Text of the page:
The Association of Body Weight, Dietary Intake, and Energy Expenditure with Dietary Restraint and Disinhibition

Olga J. Lawson, Donald A. Williamson*, Catherine M. Champagne, James P. DeLany, Ellen R. Brooks, Paula M. Howat, Patricia J. Wozniak, George A. Bray, Donna H. Ryan

*Corresponding author for this work

Research output: Contribution to journalArticlepeer-review

140 Scopus citations

Abstract

LAWSON, OLGA J, DONALD A WILLIAMSON, CATHERINE M CHAMPAGNE, JAMES P DELANY, ELLEN R BROOKS, PAULA M HOWAT, PATRICIA J WOZNIAK, GEORGE A BRAY AND DONNA H RYAN. The association of body weight, dietary intake, and energy expenditure with dietary restraint and disinhibition. Obes Res. 1995;3:153–161. The hypotheses that dieting and/or overeating are associated with adiposity, eating disturbances, and lowered energy expenditure were tested in this study. A sample of 44 premenopausal women scoring high and low on measures of dietary restraint and disinhibition of dietary control, as measured by the Three Factor Eating Questionnaire, was studied. A 2 × 2 factorial design was employed (High/Low Restraint x High/Low Disinhibition). Dependent variables were: body composition, dietary intake, activity, resting metabolic rate, and thermic effect of food. Unrestrained overeaters (Low Restraint/High Disinhibition group) were very obese. High Dietary Restraint was associated with intent to diet and controlled eating. High scores on the Disinhibition Scale were associated with episodic overeating. Groups did not differ in resting metabolic rate (controlled for fat‐free mass). Lower thermic effect of food was found to be associated with the obesity found in High Disinhibition subjects. Thus, Dietary Restraint was not associated with significant adverse effects upon physical or psychological health. High Disinhibition, however, was associated with adiposity and significant disturbances of eating. 1995 North American Association for the Study of Obesity (NAASO)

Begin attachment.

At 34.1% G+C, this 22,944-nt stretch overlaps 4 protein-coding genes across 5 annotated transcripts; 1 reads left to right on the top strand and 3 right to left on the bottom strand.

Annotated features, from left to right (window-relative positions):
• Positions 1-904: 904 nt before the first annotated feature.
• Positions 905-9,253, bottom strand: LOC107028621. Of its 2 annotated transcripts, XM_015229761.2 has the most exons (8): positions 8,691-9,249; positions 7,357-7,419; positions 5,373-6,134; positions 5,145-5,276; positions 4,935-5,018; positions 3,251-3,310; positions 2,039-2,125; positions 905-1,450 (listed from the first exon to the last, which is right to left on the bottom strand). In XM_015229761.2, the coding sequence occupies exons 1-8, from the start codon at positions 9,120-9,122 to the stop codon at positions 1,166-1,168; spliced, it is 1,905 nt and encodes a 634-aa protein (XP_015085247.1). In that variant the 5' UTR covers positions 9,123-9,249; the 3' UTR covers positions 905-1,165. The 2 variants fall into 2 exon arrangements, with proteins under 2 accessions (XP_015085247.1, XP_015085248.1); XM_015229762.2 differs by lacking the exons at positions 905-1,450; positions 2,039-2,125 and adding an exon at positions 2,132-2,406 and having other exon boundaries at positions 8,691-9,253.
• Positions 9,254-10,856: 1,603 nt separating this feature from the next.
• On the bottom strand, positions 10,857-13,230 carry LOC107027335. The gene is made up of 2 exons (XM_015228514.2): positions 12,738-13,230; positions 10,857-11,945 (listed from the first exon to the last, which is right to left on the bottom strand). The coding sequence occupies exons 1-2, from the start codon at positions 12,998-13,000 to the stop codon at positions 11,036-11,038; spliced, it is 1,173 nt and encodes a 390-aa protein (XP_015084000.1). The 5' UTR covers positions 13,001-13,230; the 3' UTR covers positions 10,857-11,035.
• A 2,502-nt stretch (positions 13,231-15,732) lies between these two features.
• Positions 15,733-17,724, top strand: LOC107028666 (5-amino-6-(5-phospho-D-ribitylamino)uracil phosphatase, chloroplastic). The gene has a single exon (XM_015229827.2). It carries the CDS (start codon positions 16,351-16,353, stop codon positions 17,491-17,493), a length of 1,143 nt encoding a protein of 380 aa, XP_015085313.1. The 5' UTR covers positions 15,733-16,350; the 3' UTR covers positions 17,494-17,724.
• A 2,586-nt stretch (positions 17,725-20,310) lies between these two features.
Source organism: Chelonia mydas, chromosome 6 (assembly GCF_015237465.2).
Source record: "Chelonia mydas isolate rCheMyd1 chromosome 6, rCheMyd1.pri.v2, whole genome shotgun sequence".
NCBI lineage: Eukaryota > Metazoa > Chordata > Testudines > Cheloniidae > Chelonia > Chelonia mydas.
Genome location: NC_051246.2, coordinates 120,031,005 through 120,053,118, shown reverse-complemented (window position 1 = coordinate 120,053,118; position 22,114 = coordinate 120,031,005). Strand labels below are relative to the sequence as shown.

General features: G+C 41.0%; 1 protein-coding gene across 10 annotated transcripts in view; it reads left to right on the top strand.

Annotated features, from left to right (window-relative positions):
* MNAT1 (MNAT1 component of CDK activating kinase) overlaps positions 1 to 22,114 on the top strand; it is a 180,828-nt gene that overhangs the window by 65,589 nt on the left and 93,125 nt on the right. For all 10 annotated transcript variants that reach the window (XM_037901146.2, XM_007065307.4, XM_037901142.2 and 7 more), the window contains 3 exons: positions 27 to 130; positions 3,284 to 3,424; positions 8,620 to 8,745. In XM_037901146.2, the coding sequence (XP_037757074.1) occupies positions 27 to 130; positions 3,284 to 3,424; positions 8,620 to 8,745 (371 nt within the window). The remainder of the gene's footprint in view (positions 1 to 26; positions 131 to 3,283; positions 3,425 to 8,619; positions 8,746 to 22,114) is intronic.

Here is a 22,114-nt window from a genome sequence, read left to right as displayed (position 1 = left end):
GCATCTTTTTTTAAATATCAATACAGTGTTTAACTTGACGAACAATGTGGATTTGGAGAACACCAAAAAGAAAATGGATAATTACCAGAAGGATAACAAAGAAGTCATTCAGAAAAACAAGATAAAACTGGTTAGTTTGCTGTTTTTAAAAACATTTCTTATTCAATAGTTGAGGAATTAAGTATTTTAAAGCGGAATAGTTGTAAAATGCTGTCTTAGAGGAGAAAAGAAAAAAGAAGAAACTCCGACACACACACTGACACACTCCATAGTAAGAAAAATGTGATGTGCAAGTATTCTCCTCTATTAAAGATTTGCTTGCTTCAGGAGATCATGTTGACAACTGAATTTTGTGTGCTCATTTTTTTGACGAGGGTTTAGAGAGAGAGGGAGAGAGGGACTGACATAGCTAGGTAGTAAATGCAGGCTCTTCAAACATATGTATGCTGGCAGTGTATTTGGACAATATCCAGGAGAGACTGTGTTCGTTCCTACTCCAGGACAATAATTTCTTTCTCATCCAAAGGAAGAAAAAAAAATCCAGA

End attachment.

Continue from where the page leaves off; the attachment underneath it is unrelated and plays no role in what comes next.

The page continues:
Original languageEnglish (US)
Pages (from-to)153-161
Number of pages9
JournalObesity Research
Volume3
Issue number2
DOIs
StatePublished - Mar 1995

Keywords

  • dietary restraint
  • dieting
  • metabolic rate
  • obesity
  • overeating

ASJC Scopus subject areas

  • Medicine (miscellaneous)
  • Food Science
  • Endocrinology, Diabetes and Metabolism
  • Endocrinology
  • Public Health, Environmental and Occupational Health

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